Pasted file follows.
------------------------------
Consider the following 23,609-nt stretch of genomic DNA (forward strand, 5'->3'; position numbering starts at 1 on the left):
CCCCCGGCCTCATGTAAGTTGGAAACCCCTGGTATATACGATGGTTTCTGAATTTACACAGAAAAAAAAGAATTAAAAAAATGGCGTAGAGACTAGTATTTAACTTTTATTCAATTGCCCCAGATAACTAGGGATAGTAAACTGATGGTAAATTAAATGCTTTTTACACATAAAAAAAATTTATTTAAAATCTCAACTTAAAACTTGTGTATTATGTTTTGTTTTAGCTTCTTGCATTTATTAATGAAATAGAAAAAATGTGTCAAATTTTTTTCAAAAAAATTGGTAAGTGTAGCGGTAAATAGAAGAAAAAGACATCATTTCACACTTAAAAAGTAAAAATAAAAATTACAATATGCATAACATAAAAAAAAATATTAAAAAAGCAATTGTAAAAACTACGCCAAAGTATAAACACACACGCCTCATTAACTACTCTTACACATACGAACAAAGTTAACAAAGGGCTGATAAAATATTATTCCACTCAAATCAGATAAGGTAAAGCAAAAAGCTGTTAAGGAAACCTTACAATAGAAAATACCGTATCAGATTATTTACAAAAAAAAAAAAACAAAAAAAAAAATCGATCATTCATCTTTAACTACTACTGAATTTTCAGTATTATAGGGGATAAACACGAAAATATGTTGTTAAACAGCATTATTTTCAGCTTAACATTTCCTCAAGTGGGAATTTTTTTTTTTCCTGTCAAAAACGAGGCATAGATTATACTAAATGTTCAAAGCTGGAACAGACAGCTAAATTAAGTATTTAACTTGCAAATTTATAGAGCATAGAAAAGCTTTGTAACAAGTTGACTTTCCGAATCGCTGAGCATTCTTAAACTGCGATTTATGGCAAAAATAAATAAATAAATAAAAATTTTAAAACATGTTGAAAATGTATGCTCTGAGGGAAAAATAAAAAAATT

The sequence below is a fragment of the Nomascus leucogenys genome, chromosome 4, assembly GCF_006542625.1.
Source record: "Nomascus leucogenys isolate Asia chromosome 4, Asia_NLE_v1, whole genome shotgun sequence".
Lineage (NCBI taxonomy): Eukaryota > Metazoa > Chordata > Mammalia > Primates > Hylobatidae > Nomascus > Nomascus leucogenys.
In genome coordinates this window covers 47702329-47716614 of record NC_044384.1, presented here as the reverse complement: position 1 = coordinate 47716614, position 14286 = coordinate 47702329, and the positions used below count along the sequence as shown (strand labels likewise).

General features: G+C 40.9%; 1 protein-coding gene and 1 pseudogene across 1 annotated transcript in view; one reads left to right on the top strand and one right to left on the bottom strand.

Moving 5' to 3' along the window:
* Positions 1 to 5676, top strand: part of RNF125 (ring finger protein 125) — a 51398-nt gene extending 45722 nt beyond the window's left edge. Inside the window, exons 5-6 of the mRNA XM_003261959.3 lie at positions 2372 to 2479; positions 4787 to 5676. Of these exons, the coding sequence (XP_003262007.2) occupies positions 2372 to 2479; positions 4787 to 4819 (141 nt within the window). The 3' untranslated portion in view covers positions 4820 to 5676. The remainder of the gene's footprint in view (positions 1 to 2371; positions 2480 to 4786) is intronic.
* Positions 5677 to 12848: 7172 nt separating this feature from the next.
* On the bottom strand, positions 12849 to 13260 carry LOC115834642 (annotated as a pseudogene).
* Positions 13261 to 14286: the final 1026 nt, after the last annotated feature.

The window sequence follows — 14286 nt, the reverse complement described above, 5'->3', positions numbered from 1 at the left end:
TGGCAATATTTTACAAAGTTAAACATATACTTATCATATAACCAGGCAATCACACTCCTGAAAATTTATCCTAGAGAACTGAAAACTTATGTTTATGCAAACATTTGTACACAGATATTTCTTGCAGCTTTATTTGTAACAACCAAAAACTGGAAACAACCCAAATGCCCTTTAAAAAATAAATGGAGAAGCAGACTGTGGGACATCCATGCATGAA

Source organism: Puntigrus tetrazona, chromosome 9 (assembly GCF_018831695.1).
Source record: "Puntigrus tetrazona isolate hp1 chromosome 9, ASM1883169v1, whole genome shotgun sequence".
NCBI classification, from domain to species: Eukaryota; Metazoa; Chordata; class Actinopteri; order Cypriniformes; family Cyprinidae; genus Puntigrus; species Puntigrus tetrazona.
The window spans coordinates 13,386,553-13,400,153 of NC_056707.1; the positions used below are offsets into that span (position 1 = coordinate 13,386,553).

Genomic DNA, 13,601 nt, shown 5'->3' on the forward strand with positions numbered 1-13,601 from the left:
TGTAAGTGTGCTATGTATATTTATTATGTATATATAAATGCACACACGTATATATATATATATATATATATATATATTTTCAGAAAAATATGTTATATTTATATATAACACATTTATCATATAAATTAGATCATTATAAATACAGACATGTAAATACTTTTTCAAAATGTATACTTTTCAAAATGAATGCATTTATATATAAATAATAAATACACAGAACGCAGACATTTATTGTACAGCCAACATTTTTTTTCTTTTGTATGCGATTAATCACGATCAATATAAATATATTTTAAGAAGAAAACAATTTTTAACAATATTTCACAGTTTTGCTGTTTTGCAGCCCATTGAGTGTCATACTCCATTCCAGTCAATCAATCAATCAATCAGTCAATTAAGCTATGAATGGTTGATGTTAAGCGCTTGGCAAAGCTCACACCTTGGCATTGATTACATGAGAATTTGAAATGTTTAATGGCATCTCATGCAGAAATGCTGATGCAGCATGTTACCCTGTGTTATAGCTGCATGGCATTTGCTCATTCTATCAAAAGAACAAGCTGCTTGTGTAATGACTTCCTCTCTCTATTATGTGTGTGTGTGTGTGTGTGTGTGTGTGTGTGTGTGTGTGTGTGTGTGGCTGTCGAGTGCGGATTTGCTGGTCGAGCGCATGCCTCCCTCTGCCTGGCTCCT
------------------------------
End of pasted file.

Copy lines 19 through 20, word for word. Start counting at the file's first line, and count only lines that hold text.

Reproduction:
Genomic DNA, 13,601 nt, shown 5'->3' on the forward strand with positions numbered 1-13,601 from the left:
TGTAAGTGTGCTATGTATATTTATTATGTATATATAAATGCACACACGTATATATATATATATATATATATATATATTTTCAGAAAAATATGTTATATTTATATATAACACATTTATCATATAAATTAGATCATTATAAATACAGACATGTAAATACTTTTTCAAAATGTATACTTTTCAAAATGAATGCATTTATATATAAATAATAAATACACAGAACGCAGACATTTATTGTACAGCCAACATTTTTTTTCTTTTGTATGCGATTAATCACGATCAATATAAATATATTTTAAGAAGAAAACAATTTTTAACAATATTTCACAGTTTTGCTGTTTTGCAGCCCATTGAGTGTCATACTCCATTCCAGTCAATCAATCAATCAATCAGTCAATTAAGCTATGAATGGTTGATGTTAAGCGCTTGGCAAAGCTCACACCTTGGCATTGATTACATGAGAATTTGAAATGTTTAATGGCATCTCATGCAGAAATGCTGATGCAGCATGTTACCCTGTGTTATAGCTGCATGGCATTTGCTCATTCTATCAAAAGAACAAGCTGCTTGTGTAATGACTTCCTCTCTCTATTATGTGTGTGTGTGTGTGTGTGTGTGTGTGTGTGTGTGTGTGTGTGTGTGGCTGTCGAGTGCGGATTTGCTGGTCGAGCGCATGCCTCCCTCTGCCTGGCTCCT